Nussbaum begins his platform statement expressing concern that the core project is losing momentum; "very cool things" happen in the ecosystem, but outside Debian itself—which, if not careful, can lapse into contenting itself as a "package supermarket." He advocates reinforcing Debian in central position in the free software ecosystem, by fostering innovative products within the project itself (such as rolling releases and live images), reducing barriers to contribution, and improving communication with upstream projects. He also says he plans to continue Zacchiroli's DPL helpers initiative, but with the long term hope of evolving it into a driving team of Debian Developers who act as decision makers, with the DPL as chairperson.

Position papers like the aforementioned platforms are nice, but in the modern world a campaign thrives on debate in order to get the candidates to explain themselves. In lieu of a stage, podium, and moderator, the DPL candidates have at least been offered the chance to respond to questions from project members via the debian-vote mailing list.

Several of the questions were directed to all three candidates and asked for elaboration on specific points raised in one of more of the platforms. For instance, Timo Juhani Lindfors asked how each candidate would attract new people to the project, and Paul Tagliamonte asked how the candidates would represent Debian to the outside world. In both instances, the replies were on the safe side, although the question of attracting new participants did shift to address the "graying" of the project, and how to attract more youthful participants.

The big freeze

Where the discussion got more interesting, however, were the threads in which a list member posed an original question. Many of these dealt with the daily grind of keeping Debian development moving forward, or on the long-term organization of the project. For example, Lars Wirzenius observed that Debian has been in feature freeze for eight months, which is significantly longer than most distributions, and asked what the candidates would do to fix the long and painful release process and other development process problems.

Nussbaum responded with a number of ideas, including prioritizing the QA process and improving support tools like bug trackers. But he also suggested "more exploration of gradual freezes," perhaps in stages:

I understand that it's important to freeze early packages that affect the installer, and maybe also the base system. But freezing all packages with the hope that it will force people to fix RC bugs in other people's packages does not work: many people just stop working on Debian during the freeze. This was discussed a bit already, but I'm not sure that we really were throughout in the discussion. As a DPL, I will reopen that discussion at a good time (after the release, and not just after the release).

Allan said he does not think the DPL should "try to impose policies on teams like the Release Team," but provided a few ideas, including removing buggy packages much earlier in the freeze, and more actively flagging buggy packages. He also said that some form of Constantly Usable Testing (CUT) would be helpful, since many desktop users would prefer it:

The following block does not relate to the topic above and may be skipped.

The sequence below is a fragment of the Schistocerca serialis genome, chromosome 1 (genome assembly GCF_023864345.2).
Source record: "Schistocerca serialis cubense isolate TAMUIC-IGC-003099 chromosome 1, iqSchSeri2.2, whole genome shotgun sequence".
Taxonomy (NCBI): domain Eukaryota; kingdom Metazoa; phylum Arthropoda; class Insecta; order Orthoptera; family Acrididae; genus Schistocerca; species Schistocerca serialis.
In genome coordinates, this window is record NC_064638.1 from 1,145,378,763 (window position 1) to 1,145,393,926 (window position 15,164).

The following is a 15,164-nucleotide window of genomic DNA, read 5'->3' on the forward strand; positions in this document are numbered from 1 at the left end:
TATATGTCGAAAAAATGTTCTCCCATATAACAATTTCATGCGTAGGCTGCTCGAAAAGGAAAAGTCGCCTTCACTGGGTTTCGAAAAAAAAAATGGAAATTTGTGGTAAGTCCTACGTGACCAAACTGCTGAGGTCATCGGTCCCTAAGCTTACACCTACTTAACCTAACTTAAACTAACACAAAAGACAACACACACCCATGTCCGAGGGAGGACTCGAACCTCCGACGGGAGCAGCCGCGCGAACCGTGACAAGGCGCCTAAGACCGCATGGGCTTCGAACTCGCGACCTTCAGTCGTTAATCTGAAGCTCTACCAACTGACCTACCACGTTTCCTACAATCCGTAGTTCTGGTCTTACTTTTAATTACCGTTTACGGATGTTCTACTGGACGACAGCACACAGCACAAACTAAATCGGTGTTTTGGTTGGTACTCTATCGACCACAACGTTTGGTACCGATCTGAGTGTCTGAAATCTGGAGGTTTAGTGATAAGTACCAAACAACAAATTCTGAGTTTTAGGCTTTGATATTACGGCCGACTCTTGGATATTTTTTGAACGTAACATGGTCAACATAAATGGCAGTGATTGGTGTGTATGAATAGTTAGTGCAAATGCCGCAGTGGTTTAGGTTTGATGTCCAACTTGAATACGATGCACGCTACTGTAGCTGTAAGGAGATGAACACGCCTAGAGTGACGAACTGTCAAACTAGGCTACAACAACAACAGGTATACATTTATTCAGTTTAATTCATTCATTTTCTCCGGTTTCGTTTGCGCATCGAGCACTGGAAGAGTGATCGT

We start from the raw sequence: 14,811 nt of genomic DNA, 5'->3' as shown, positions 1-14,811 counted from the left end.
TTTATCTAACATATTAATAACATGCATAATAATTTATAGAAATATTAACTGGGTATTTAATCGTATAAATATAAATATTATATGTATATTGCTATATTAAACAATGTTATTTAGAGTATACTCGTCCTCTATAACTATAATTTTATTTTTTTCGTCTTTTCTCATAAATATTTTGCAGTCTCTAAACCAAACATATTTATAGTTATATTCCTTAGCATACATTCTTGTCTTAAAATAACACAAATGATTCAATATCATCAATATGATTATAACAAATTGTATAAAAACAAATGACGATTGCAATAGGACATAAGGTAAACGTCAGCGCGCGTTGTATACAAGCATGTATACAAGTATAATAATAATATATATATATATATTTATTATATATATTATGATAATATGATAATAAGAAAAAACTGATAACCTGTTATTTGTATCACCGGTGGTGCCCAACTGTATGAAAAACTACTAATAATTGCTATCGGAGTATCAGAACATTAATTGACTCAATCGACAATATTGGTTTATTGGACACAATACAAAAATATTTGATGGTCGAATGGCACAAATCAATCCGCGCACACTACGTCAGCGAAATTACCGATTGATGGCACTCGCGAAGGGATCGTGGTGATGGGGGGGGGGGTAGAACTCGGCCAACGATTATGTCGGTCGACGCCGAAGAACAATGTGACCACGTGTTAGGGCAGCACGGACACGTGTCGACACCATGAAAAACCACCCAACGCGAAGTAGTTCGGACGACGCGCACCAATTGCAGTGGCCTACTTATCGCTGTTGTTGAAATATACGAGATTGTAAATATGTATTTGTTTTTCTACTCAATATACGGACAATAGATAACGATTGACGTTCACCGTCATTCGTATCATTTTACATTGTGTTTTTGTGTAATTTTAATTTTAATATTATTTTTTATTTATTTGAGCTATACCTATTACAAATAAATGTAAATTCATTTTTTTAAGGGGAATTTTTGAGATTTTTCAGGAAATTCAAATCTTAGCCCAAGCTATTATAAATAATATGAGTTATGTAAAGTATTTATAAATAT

This would solve the freeze problem for that group of users -- though I worry that it might further reduce the number of people putting energy into our current type of releases. Equally, I wouldn't expect the existing Release Team to make CUT happen, both because of lack of time, but also because they're likely to be self-selected as people who like the current style of release.

Allan also observed that many packages ship with bugs that are tagged -ignore, which sometimes means the packages in question are unusable for some users even if they do not adversely affect others. One solution might be to declare separate release dates for different uses cases; "we could badge the new release as ready for the desktop before we close it off as final and suggest that people upgrade their servers."

Nagy responded that the fundamental problem is that fixing bugs is not perceived as rewarding, and it is considerably harder in many cases because upstream developers cannot be relied on for assistance. The answer, he said, "is to make upstreams, downstreams and everyone else involved realise that if we work together, we'll release faster."

I feel the collaboration between Debian and downstreams is far from perfect, and that is usually a fault of both sides. Tiny little speckles of dust in the machinery some of these problems are, but if enough dust accumulates, the machinery will suffer.

We need to figure out if - and how - we could work together more closely, to reduce the workload on all sides, as that also reduces the annoyance we may have with one another.

Decisions, decisions, decisions

Zacchiroli raised two questions about how Debian tackles distribution-wide changes. First, he asked how they would improve on the inertia that in the past has made Debian slow at planning and deploying large changes. Subsequently, he asked the candidates how they, as DPL, would approach the tricky problem of making such potentially far-reaching decisions—for example, which init system this distribution should use. As he put it,

Some of the longest -devel thread in recent years have been about Debian's (default) init system: SysV, SystemD, Upstart, OpenRC, etc. Despite folklore, I don't think those threads have been (entirely) trollish, they all hint at a concrete problem: